Ikigai

(Written on 3 Jan ^^. A couple of these posts that I’d written and stored in my laptop to be released into the cosmos now that I’m back in Berlin)

I haven’t been able to sleep since…?2am this morning. I didn’t try to resist the urge to get out of bed and do something though. On my previous trip back I think I remember trying a little harder to lie in bed, think up boring things in an attempt to drift off into sleep but this time, it was almost slightly exciting, getting out of bed in the middle of the night, sneaking around for snacks and some tea (yeah, not helping my own situation much I know) before proceeding to take my time to reply an email to my former Japanese teacher. It’s funny how she mentioned she took the time to write back while resting at home recovering from slight food poisoning, and I too, decided to make use of this ‘borrowed’ time of sorts to reply. Interesting isn’t it, how we decide to do certain things when we have time unexpectedly ‘forced upon us’. Yet, undisturbed by other commitments, these are the times that I find my mind most unburdened and unbridled.

At least I’ve managed to draw out my mind map of sorts, detailing in broad categories the areas I would like to work on for myself for the upcoming year. There’s something nice about seeing things out on a broad sheet of paper. And perhaps I’ll hang it up near a work table back home in Berlin, so that D gets an idea of my thoughts and what I’m hoping to focus on as well.

It’s 8:21 am now and the sun is streaming in absolutely gloriously into my sister’s room where I’ve had to take refuge in since the air condition in my own room decided to act up last night before I wanted to sleep. It’s all part of a grand plan but I’m liking it. This sitting on her bed, basking in the bright rays of morning sunlight that I haven’t had the chance to experience in MONTHS in the gloomy, overcast Berlin winter. It still amazes me, as someone whose spent most of her life living on this tropical island of SG, that is it indeed possible for the sun’s rays to stream weakly in, almost like a poor injured whimpering pup, through the windows in the morning when it’s supposed to be daybreak. I remember drawing back the curtains, thinking it would make a difference but…not at all. The sky remained a ghostly grey with the occasional break of sunlight through clouds only in awhile, before the skies turned dark again sometime between 3-4 pm. Gloomy days indeed. While I complain a lot about the heat and humidity in SG, this sunlight, is something I’ve only now come to appreciate and really treasure.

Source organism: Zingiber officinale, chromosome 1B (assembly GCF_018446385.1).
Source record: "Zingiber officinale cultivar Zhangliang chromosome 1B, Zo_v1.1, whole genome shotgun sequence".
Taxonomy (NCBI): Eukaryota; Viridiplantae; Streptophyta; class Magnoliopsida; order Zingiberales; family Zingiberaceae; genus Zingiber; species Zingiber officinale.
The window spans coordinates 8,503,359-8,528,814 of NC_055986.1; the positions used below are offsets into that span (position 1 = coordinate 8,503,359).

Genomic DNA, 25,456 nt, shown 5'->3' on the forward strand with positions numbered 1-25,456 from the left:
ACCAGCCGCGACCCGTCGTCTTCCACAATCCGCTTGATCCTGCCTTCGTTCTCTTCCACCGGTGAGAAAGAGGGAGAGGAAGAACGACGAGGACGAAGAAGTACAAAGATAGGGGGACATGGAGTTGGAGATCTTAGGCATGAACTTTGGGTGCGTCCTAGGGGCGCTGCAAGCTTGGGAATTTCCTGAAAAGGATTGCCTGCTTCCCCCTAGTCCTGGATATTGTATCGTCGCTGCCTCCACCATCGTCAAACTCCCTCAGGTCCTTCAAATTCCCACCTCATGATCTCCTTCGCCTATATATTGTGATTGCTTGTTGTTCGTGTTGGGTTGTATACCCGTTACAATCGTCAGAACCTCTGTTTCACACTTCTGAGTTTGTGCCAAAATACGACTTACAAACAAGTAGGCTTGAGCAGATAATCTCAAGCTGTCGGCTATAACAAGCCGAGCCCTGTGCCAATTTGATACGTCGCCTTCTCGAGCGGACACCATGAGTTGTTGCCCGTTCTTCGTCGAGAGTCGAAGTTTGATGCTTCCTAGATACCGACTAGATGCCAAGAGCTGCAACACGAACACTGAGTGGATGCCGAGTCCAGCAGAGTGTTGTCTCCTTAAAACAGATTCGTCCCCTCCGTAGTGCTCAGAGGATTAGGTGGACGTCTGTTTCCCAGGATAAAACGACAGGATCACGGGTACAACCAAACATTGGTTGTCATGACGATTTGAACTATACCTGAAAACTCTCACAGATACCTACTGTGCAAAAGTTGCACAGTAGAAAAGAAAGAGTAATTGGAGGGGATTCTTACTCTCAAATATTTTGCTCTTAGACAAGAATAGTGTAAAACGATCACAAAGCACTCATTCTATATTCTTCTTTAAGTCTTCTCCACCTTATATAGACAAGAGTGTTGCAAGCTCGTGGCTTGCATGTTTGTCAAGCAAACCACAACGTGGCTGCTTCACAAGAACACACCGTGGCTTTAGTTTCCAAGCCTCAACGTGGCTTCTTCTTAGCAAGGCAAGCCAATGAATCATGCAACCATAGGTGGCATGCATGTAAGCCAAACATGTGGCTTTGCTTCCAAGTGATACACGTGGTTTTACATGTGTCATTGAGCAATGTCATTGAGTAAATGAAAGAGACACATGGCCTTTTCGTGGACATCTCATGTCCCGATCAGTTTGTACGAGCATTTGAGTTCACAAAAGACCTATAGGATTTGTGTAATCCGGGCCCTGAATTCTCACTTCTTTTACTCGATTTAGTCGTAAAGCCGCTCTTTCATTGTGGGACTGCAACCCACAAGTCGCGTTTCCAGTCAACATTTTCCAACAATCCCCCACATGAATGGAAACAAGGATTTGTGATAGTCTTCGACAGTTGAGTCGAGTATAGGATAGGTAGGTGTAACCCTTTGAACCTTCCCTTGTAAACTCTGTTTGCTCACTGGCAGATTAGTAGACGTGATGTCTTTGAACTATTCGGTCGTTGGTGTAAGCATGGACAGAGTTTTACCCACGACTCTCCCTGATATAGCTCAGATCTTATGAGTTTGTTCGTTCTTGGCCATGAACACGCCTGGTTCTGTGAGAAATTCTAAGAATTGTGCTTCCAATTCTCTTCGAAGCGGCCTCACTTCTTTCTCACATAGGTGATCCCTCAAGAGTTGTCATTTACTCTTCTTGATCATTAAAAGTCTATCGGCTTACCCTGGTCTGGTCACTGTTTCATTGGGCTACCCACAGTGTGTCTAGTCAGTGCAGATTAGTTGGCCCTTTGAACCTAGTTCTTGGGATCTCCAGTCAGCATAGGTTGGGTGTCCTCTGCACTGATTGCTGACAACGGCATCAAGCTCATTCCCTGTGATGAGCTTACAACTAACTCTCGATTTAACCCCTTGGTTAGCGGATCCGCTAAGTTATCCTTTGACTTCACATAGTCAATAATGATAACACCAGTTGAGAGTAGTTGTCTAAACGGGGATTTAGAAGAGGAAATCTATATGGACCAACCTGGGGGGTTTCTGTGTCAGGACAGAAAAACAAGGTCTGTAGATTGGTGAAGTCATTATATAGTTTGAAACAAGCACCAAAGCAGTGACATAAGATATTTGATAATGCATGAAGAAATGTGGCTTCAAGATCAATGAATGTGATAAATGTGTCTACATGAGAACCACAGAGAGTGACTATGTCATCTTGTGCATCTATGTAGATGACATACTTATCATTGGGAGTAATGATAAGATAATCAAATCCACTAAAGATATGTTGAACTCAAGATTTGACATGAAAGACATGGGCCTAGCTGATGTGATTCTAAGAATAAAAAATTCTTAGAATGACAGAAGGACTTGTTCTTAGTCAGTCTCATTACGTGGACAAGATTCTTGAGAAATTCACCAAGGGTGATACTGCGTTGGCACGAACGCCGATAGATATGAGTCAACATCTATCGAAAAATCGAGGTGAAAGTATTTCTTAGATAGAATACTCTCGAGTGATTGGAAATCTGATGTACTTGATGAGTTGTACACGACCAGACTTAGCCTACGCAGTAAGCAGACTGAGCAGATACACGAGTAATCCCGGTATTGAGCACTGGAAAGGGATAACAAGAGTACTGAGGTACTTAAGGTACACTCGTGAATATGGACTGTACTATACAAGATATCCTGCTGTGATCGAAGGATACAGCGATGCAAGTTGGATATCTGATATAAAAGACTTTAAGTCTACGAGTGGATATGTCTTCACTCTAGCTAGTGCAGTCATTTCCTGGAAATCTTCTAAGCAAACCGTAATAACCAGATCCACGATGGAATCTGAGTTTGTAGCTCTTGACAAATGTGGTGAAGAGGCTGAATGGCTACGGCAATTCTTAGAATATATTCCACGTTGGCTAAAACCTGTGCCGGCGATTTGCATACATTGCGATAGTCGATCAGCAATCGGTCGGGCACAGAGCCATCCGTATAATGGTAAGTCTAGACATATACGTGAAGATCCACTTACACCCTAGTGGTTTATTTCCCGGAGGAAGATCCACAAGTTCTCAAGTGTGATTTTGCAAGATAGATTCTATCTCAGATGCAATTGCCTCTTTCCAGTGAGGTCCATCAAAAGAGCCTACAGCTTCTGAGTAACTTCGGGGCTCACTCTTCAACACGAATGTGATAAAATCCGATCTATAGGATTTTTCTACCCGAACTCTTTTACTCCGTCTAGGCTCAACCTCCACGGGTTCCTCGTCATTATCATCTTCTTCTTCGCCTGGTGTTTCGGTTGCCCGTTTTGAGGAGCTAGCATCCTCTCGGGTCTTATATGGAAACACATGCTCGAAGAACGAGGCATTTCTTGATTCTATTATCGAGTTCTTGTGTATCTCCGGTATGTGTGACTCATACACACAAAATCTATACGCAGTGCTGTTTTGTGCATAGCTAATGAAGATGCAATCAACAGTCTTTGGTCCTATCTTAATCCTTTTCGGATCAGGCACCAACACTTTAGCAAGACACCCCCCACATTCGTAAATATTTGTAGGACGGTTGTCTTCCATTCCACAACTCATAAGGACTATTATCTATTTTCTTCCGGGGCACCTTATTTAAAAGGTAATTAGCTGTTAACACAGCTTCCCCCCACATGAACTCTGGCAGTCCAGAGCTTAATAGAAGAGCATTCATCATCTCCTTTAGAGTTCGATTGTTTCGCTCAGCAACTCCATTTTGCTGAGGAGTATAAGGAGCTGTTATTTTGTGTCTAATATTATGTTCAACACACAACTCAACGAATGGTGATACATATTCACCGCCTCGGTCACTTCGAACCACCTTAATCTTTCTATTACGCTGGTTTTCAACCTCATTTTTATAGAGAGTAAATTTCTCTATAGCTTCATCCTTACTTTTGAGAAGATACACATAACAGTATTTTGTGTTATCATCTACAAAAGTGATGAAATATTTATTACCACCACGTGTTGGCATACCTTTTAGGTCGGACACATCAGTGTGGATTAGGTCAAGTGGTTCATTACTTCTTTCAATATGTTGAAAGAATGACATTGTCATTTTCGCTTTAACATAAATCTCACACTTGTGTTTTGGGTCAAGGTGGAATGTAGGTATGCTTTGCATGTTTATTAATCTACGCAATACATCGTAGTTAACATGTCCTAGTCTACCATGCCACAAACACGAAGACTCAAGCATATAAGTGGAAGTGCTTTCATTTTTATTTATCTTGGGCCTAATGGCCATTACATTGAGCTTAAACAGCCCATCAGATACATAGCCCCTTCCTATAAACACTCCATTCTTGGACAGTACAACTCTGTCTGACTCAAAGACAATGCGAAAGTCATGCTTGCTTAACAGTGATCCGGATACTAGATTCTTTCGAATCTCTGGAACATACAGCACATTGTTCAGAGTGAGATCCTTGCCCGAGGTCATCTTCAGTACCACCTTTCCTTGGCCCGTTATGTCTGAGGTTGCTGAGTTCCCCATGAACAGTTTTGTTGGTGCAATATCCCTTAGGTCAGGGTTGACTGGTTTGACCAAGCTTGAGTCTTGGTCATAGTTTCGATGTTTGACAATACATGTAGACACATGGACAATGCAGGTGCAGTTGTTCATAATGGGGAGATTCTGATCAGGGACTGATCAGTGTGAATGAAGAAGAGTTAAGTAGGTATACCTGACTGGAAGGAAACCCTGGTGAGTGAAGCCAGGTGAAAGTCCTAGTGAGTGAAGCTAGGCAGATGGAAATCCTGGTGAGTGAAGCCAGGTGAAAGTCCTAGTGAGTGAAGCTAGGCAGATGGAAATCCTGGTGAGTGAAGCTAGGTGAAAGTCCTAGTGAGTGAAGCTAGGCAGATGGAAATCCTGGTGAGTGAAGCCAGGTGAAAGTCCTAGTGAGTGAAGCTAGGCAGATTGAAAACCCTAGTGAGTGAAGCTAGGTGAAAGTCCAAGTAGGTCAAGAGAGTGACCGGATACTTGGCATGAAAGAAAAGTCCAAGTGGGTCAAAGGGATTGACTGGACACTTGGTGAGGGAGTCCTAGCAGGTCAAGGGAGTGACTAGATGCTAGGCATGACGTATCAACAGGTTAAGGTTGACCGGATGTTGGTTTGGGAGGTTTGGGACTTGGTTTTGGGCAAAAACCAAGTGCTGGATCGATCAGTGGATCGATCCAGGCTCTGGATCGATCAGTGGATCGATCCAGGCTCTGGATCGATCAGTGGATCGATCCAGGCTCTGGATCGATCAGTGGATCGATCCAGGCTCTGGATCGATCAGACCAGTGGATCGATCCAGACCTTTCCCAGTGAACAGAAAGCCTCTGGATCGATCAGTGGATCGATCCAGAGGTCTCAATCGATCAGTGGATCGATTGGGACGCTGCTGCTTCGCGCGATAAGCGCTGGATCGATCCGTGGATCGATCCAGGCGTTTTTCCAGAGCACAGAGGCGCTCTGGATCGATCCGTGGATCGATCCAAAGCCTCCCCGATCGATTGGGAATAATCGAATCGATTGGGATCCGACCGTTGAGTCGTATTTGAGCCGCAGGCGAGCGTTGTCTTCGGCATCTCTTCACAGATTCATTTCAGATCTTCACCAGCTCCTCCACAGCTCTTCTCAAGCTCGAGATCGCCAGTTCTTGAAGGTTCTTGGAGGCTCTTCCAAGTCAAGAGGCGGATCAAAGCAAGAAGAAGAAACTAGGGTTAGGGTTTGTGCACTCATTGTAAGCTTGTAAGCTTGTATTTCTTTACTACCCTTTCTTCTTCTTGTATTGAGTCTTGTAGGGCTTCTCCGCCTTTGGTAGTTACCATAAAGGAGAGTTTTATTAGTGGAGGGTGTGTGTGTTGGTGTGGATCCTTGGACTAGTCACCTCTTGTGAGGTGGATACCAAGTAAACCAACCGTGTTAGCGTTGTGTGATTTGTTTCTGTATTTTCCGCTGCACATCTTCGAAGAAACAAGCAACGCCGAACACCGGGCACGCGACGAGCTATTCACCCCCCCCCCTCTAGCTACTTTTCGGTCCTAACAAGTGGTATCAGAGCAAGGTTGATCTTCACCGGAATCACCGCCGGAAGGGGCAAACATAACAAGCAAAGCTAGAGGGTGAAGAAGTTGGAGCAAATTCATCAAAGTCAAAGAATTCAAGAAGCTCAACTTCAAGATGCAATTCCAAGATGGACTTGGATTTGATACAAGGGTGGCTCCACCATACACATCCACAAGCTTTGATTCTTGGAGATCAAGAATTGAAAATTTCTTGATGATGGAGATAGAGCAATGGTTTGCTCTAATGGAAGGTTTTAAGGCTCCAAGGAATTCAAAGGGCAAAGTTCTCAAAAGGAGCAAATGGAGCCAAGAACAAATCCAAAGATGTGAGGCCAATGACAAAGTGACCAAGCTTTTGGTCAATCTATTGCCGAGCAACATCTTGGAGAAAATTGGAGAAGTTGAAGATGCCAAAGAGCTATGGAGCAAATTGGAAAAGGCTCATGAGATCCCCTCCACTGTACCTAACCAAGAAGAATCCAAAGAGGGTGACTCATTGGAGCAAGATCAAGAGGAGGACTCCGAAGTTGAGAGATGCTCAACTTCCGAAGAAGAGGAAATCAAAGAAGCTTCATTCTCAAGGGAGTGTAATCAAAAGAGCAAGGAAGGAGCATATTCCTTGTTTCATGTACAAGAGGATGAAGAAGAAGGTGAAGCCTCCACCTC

It felt pretty perfect when I saw Ikigai: The Japanese Secret to a Long and Happy Life, on the 5pounds off Foyles list when we were in London. After all, it’s the topic that I’m sort of resigned to thinking that will end up being my Ikigai. Searching for my Ikigai, that is. This book, I would recommend to anyone to read, not just to get an overview of the importance of having an Ikigai (or raison d’être) but also to enjoy quotes from interviews that the authors had carried out with centenarians in Okinawa, and practical steps to finding one’s Ikigai. And if all else fails, at least tips on living a fuller, healthier life as long as possible.

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(On that very wet and cold afternoon in London…^^ It was nice to just sit down somewhere with a Chai Latte and unexpectedly mega slice of brownie…plus the fantastic find of a book!) 

One concept that I found resonated in me a great deal, was the idea of finding ‘flow’ in our lives. That state of 無 or nothingness. Nothing but the present. ‘You are completely immersed in the experience, not thinking about or distracted by anything else. Your ego dissolves, and you become part of what you are doing.’ And the interesting part is, there are actually ways in which we can achieve flow:

– knowing what to do
– knowing how to to it